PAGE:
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MaplePrimes Activity

These are replies submitted by DarkMath

@ecterrab Thank you. It worked.

I see that vectors in Physics[Vectors] are defined as vector fields, is that correct?

If you are working topology, group theory, graph theory,etc.; then SageMath should be your number one choice. The developers of SageMath are matematicans from these fields. So, my recommendation would be that instead of choosing Maple to be your primary platform and tyring to link SageMath to Maple, go with SageMath and link Maple to it for this particular project of yours. Hence you will get the best of both.

@Carl Love Thanks. This is what I have been looking for. And also the code is very instructive.

@nm In SageMath you can.  So, generalizing "..there is no such thing, and there will never be such thing in CAS." is a very unfortunate statement.

You can input a 1st order differential equation as 


and it is a very valid statement. For me, It really doesn't matter how internally a CAS represents this. SageMath represents it as the following before it is sent to desolve


The bottom line is I shouldn't have to be forced to enter a differential equation in the derivative form. The differential form of a 1st order differential equation is a very common form one can see in any text book and I don't see why it shouldn't be in any CAS let alone Maple.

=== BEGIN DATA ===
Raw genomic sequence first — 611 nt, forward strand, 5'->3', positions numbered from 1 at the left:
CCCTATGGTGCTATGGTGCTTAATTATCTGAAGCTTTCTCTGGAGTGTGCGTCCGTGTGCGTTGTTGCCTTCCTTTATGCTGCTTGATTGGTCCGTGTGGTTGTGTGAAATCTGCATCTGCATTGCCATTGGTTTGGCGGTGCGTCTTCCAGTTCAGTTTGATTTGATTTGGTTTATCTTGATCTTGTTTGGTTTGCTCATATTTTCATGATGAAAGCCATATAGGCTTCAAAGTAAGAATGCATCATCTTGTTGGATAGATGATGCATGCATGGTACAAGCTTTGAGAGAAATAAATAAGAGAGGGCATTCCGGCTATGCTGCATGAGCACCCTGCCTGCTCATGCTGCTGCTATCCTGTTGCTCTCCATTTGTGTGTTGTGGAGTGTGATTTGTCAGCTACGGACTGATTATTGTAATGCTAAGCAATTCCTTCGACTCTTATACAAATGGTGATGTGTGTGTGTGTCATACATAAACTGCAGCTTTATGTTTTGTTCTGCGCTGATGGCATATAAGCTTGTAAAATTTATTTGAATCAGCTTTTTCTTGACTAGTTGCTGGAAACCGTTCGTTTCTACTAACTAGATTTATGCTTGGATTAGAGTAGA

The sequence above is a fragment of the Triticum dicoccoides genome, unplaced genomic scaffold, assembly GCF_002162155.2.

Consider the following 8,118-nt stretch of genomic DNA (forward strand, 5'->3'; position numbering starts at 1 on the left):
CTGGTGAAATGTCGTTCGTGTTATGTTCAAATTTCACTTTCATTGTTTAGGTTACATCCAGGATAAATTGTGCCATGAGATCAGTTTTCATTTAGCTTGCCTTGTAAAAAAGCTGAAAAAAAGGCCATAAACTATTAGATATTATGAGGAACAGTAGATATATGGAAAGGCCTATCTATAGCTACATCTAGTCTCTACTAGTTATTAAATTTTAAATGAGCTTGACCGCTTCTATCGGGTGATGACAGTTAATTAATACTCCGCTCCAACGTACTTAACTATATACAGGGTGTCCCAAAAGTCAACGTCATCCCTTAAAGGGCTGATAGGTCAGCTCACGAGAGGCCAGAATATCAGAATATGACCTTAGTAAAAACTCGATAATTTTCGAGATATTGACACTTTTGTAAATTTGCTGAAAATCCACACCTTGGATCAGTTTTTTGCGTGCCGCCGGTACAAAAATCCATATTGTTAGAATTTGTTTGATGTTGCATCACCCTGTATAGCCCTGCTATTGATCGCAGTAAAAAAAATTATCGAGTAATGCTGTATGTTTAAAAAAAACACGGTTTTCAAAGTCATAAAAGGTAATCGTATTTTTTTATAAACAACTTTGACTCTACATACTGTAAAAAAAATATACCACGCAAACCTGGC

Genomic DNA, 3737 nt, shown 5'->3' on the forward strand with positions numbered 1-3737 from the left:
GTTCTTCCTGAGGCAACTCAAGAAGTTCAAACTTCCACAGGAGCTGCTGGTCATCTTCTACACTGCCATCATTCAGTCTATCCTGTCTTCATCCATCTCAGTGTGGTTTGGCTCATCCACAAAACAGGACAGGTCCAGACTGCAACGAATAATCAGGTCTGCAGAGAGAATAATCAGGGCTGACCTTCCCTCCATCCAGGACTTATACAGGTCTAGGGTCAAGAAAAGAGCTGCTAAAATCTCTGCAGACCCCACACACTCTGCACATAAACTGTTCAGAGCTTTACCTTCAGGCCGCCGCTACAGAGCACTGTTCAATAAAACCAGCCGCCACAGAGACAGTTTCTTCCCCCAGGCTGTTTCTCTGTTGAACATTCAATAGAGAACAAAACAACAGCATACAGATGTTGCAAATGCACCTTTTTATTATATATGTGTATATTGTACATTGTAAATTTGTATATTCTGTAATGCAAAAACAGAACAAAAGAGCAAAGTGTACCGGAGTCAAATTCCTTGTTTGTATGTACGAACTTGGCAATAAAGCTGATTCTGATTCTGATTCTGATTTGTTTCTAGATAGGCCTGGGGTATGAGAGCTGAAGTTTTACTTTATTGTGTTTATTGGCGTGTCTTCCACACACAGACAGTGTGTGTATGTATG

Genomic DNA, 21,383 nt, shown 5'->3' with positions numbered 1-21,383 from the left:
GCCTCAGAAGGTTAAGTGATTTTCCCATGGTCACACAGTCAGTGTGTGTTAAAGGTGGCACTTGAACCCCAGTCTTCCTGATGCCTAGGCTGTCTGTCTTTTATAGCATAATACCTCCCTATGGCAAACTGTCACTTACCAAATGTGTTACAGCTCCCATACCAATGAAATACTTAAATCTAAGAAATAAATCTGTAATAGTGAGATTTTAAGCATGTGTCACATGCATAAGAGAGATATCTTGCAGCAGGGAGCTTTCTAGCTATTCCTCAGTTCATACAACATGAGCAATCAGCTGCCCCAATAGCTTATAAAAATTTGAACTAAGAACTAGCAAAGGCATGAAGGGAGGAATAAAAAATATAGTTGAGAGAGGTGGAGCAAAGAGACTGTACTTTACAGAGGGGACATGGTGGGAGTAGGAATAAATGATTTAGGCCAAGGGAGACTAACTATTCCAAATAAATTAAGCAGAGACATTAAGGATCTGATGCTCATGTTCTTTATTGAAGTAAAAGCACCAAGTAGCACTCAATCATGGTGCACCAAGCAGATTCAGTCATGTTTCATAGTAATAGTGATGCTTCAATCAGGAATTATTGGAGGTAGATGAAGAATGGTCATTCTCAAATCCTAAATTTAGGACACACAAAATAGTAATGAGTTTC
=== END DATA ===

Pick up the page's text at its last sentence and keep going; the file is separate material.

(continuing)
@acer I don't actually need to use Pi/6 but just that Maple gave me that error somehow shattered my understanding of the way Maple handles vectors. But what I see is that this is a problem with Maple. Is it considered a bug?

@tomleslie No problem :)

@tomleslie I re-read it again and I still think that my question is not answered there.

The dot product of a free vector (cartesian) with a rooted vector (spherical): no error is given when theta=pi/4, but throws an error when theta=pi/6. If this behaviour is explained, could you please kindly point me to where it is written exactly then?

@tomleslie This question is actually inspired from an expample on that page. I thought during the dot product, it converts the free vector into rooted vector using the rooted vectors root, but apparently, it doesn't and I am confused. 

@vv @Carl Love Thanks a lot. I really like this way of solving. Much better than writing a for loop 

@Carl Love Makes sense. I hope Maplesoft integrates this in the next version

@Carl Love In @Axel Vogt 's example above. It shouldn't be related to (explicit,allsolutions), though. Since there is only one root, but still the integral is left unevaluated. Don't you think so?

@Carl Love Are those ineffective epecially against differential equations? or ineffective in general?

@Axel Vogt Could this be a bug? or something else going on?

@acer I was just about to ask how to get all the solutions for a given interval. 

Thanks for the example. It is weird that I didn't see those keywords under solve's documentation. Did I miss something?

I tried this 

solve({sin(x)},x,real,explicit,allsolutions) assuming -3/2*Pi<=x<=3/2*Pi

But this gives 


I take Z14 is just an arbitrary constant here, but this means that it didn't take the assumption into acount. 

So, using assume like this is not allowed in solve?

@nm This is exactly what I initially did to verify the result 3. I was expecting Maple to handle this easily, though. 

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